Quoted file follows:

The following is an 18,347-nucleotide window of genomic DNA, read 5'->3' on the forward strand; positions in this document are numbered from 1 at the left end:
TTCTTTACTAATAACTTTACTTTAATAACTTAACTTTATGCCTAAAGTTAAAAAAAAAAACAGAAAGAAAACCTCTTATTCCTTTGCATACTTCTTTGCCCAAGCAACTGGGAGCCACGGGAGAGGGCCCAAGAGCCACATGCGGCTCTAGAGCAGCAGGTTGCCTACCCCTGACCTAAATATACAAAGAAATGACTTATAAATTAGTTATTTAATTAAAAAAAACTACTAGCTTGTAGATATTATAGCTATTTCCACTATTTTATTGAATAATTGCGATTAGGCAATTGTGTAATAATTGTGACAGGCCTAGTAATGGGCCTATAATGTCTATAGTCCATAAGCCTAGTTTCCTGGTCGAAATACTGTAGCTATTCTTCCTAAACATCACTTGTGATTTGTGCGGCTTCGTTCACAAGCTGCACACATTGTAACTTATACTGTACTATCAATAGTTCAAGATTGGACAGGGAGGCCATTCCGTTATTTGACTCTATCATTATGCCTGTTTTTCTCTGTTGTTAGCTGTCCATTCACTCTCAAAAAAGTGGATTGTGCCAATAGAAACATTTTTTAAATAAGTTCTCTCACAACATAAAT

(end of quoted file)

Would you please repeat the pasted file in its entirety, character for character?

The following is an 18,347-nucleotide window of genomic DNA, read 5'->3' on the forward strand; positions in this document are numbered from 1 at the left end:
TTCTTTACTAATAACTTTACTTTAATAACTTAACTTTATGCCTAAAGTTAAAAAAAAAAACAGAAAGAAAACCTCTTATTCCTTTGCATACTTCTTTGCCCAAGCAACTGGGAGCCACGGGAGAGGGCCCAAGAGCCACATGCGGCTCTAGAGCAGCAGGTTGCCTACCCCTGACCTAAATATACAAAGAAATGACTTATAAATTAGTTATTTAATTAAAAAAAACTACTAGCTTGTAGATATTATAGCTATTTCCACTATTTTATTGAATAATTGCGATTAGGCAATTGTGTAATAATTGTGACAGGCCTAGTAATGGGCCTATAATGTCTATAGTCCATAAGCCTAGTTTCCTGGTCGAAATACTGTAGCTATTCTTCCTAAACATCACTTGTGATTTGTGCGGCTTCGTTCACAAGCTGCACACATTGTAACTTATACTGTACTATCAATAGTTCAAGATTGGACAGGGAGGCCATTCCGTTATTTGACTCTATCATTATGCCTGTTTTTCTCTGTTGTTAGCTGTCCATTCACTCTCAAAAAAGTGGATTGTGCCAATAGAAACATTTTTTAAATAAGTTCTCTCACAACATAAAT